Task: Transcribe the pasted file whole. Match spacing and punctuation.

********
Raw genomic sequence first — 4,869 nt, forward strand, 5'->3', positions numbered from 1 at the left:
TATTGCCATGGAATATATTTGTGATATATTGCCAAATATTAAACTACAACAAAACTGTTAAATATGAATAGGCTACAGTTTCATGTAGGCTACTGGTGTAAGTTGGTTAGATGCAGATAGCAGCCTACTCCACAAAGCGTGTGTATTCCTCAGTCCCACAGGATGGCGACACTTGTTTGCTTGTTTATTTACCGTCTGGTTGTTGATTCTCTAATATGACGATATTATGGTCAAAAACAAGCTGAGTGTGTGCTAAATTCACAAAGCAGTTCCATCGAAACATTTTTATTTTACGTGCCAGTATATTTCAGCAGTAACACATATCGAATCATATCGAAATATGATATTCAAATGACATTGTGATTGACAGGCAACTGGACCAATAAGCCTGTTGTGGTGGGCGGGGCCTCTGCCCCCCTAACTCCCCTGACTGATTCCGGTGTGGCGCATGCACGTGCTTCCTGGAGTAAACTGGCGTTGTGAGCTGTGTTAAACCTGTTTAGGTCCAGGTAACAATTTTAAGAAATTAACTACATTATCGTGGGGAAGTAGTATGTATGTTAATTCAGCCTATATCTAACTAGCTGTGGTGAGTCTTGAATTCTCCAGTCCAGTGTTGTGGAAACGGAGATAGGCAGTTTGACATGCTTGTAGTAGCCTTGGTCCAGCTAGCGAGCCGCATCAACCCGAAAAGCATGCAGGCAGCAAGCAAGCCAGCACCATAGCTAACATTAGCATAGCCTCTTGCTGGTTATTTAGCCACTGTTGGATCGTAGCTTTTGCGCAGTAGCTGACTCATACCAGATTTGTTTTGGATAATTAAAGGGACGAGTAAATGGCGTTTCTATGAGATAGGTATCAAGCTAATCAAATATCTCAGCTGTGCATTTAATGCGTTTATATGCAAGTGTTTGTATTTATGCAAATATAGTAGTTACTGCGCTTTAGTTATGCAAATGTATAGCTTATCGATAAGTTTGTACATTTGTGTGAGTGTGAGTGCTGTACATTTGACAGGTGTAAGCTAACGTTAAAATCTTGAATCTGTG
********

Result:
Raw genomic sequence first — 4,869 nt, forward strand, 5'->3', positions numbered from 1 at the left:
TATTGCCATGGAATATATTTGTGATATATTGCCAAATATTAAACTACAACAAAACTGTTAAATATGAATAGGCTACAGTTTCATGTAGGCTACTGGTGTAAGTTGGTTAGATGCAGATAGCAGCCTACTCCACAAAGCGTGTGTATTCCTCAGTCCCACAGGATGGCGACACTTGTTTGCTTGTTTATTTACCGTCTGGTTGTTGATTCTCTAATATGACGATATTATGGTCAAAAACAAGCTGAGTGTGTGCTAAATTCACAAAGCAGTTCCATCGAAACATTTTTATTTTACGTGCCAGTATATTTCAGCAGTAACACATATCGAATCATATCGAAATATGATATTCAAATGACATTGTGATTGACAGGCAACTGGACCAATAAGCCTGTTGTGGTGGGCGGGGCCTCTGCCCCCCTAACTCCCCTGACTGATTCCGGTGTGGCGCATGCACGTGCTTCCTGGAGTAAACTGGCGTTGTGAGCTGTGTTAAACCTGTTTAGGTCCAGGTAACAATTTTAAGAAATTAACTACATTATCGTGGGGAAGTAGTATGTATGTTAATTCAGCCTATATCTAACTAGCTGTGGTGAGTCTTGAATTCTCCAGTCCAGTGTTGTGGAAACGGAGATAGGCAGTTTGACATGCTTGTAGTAGCCTTGGTCCAGCTAGCGAGCCGCATCAACCCGAAAAGCATGCAGGCAGCAAGCAAGCCAGCACCATAGCTAACATTAGCATAGCCTCTTGCTGGTTATTTAGCCACTGTTGGATCGTAGCTTTTGCGCAGTAGCTGACTCATACCAGATTTGTTTTGGATAATTAAAGGGACGAGTAAATGGCGTTTCTATGAGATAGGTATCAAGCTAATCAAATATCTCAGCTGTGCATTTAATGCGTTTATATGCAAGTGTTTGTATTTATGCAAATATAGTAGTTACTGCGCTTTAGTTATGCAAATGTATAGCTTATCGATAAGTTTGTACATTTGTGTGAGTGTGAGTGCTGTACATTTGACAGGTGTAAGCTAACGTTAAAATCTTGAATCTGTG